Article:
Print this pageHistorical Text Archive © 1990 - 2015
Lázaro Cárdenas del Río (1895-1970). When Lázaro was born on May 21, 1895 in the little village of Jiquilpande Juárez, Michoacán, no one could have predicted that this first son of Dámaso would become the most controversial president in twentieth-century Mexican history. The family, which numbered eight children, lived in a small, adobe house and drew the bulk of its income from the family grocery store, to which a billiard parlor was attached. The Cárdenas family was well known in the village, for men congregated in the little billiard room to discuss the events of the day and others turned to Dámaso for his folk medicine skills, learned from the native Indian population. Part Indian themselves, the Cárdenas family respected the common people from whose stock they had sprung. They were just one of many such families of the latter years of the dictatorship of Porfirio Díaz, a dictatorship in the average Mexican counted for little. They struggled to live at the subsistence level and entertained little hope that life would ever be significantly better.
The family pinned its modest hopes on Lázaro, encouraging the child in his seriousness and sense of responsibility. Mexican families, of all social classes, educated male children before female children (if at all) and demanded that the eldest male child prepare himself to head the family in case the father died. Thus, Lázaro was sent to elementary school. The somber and serious child accepted his familial responsibilities without complaint. He studied hard and listened carefully to the words of the liberal Hilario Fajardo, who taught him why villagers were being exploited by the national social and political elites. Fajardo also passed on his anticlerical views, warning of the dangers of a state-supported church and the corruption of the clergy. At age eleven, Lázaro went to work in a print shop, the private business of the local tax collector, becoming a printer's devil. Although his formal education ended with elementary school (there was no secondary school in the village), he continued to learn from this job. As a young adolescent, he joined the local militia where he began learning the military skills which would eventually make him a major force in Mexican politics.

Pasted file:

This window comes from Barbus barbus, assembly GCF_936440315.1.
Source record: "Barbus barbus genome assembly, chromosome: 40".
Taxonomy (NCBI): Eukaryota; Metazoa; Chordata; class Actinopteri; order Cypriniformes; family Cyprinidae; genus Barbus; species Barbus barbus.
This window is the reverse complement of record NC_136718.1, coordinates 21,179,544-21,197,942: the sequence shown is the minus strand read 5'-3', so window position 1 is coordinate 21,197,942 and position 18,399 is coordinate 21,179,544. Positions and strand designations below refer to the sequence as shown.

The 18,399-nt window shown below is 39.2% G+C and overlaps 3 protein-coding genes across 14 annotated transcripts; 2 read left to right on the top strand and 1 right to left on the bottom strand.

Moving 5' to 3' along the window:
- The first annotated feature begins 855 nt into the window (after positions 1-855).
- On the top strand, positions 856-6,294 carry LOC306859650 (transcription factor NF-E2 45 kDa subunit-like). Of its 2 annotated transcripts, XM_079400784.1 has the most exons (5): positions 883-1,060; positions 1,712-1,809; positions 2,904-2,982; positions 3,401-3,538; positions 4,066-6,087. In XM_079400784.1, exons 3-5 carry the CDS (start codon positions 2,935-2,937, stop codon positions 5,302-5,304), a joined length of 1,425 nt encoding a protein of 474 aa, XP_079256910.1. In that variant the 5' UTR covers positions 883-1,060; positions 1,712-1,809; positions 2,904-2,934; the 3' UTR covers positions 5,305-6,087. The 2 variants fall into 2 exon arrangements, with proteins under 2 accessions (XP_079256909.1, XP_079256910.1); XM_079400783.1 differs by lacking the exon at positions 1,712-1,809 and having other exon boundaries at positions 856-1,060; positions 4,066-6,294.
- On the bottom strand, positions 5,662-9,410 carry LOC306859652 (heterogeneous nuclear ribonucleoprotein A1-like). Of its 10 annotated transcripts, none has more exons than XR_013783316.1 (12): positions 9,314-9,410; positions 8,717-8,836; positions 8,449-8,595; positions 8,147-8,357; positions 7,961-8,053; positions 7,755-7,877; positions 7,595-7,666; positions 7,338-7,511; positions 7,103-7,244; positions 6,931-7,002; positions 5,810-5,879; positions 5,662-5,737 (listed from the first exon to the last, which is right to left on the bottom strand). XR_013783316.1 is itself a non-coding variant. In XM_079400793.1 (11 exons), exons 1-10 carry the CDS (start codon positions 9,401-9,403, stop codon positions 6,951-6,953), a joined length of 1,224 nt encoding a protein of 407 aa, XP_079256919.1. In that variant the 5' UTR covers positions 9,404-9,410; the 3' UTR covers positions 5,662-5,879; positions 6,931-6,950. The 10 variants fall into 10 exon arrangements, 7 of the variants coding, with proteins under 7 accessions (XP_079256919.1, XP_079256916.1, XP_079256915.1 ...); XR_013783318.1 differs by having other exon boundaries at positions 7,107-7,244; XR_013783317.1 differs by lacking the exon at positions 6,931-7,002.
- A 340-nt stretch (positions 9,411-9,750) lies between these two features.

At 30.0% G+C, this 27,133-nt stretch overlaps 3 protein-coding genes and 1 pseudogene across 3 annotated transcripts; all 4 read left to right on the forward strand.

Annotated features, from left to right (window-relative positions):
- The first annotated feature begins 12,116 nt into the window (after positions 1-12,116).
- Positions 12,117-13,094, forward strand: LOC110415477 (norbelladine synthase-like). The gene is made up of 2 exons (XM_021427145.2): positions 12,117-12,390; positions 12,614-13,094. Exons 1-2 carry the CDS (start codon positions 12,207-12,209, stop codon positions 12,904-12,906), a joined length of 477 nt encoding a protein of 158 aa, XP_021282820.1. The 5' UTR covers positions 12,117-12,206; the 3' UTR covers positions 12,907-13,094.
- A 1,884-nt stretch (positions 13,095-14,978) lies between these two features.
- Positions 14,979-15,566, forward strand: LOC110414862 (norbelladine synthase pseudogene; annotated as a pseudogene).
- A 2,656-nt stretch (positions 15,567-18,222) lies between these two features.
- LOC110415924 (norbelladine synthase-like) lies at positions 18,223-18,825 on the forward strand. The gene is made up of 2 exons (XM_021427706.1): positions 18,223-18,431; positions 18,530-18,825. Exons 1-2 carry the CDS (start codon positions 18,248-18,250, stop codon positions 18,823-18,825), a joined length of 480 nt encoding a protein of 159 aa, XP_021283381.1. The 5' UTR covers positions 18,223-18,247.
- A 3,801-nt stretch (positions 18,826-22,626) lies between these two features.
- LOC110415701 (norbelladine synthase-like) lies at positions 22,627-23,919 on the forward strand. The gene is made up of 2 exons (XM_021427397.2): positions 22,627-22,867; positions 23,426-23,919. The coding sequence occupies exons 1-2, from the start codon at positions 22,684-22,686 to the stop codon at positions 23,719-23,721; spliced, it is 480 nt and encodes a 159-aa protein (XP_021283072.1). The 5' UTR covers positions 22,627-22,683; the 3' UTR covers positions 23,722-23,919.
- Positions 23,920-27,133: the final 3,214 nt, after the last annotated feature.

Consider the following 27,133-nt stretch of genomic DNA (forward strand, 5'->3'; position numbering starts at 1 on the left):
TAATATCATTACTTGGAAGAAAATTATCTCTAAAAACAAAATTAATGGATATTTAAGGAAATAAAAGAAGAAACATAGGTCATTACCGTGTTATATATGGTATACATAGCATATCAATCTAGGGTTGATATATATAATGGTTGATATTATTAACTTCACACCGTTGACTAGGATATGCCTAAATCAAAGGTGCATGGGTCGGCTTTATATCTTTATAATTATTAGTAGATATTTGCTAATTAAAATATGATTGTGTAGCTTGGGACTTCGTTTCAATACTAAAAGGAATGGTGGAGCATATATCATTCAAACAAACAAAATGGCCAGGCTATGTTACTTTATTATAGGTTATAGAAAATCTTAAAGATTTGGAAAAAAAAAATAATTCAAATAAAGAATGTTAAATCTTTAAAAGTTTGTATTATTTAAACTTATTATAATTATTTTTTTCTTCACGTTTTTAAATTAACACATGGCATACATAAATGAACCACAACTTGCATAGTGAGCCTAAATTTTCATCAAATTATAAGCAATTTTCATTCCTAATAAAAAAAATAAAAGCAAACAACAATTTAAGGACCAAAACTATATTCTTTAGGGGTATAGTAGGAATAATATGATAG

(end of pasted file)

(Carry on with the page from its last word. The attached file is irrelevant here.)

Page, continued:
The Mexican Revolution gave talented, ambitious men and boys the opportunity to prove their merit on the field of battle and control the nation as it destroyed the political and social dictatorship created by Porfirio Díaz. Military ability mattered more than educational and social background, for those who commanded victorious armies prospered. There was so much fighting and devastation that one million persons (6.67% of the population) lost their lives between 1910 and 1920. Díaz fled the country in 1911, succeeded by the civilian Francisco I. Madero, who was overthrown and murdered at the behest ofVictoriano Huerta. General Venustiano Carranza led a coalition of generals to drive Huerta out of Mexico in 1914 but then fought a civil war first against rival generals as each sought to control as much as possible. Those who survived possessed both political and military skill. They trusted fellow Revolutionary generals, not civilians, and Mexico would not have another civilian president until 1946.
Political violence continued in the 1920s although at a very reduced level. In 1920, Carranza was overthrown by General Plutarco Calles and General Alvaro Obregón, former allies, because they resented his efforts to keep his clique in power. The Calles-Obregón era (Calles was president for 1920-24, Obregón for 1924-28) was a time of consolidation and prosperity but it, too, was marked by violent rebellion as General Adolfo de la Huerta, a former ally, unsuccessfully revolted against the government in 1923 and conservative Catholics fought and lost a war (the cristero rebellion of 1926-29) against the anticlerical provisions of the Constitution.
In 1913, the eighteen-year-old Lázaro Cárdenas took the first step on the long, tortuous path that would lead him to meet and, eventually, surpass all of these Revolutionary leaders. He joined the nearby army of General Guillermo Garcia Aragon, doing it in what became typical Cárdenas style. Serving as the temporary village jailer, he persuaded the lone prisoner to join him in fighting for the common man. Because he had some education and military training (few Mexicans had either), General Garcia Aragon commissioned him as a 2nd captain and made him paymaster. Lázaro was honest; throughout his long military career, he never stole money, unlike many other Revolutionary officers, who became rich. Even as a general, when almost no one would dare question his actions, he returned unused monies to the public treasury. His honesty played an important role in his emergence as a national leader.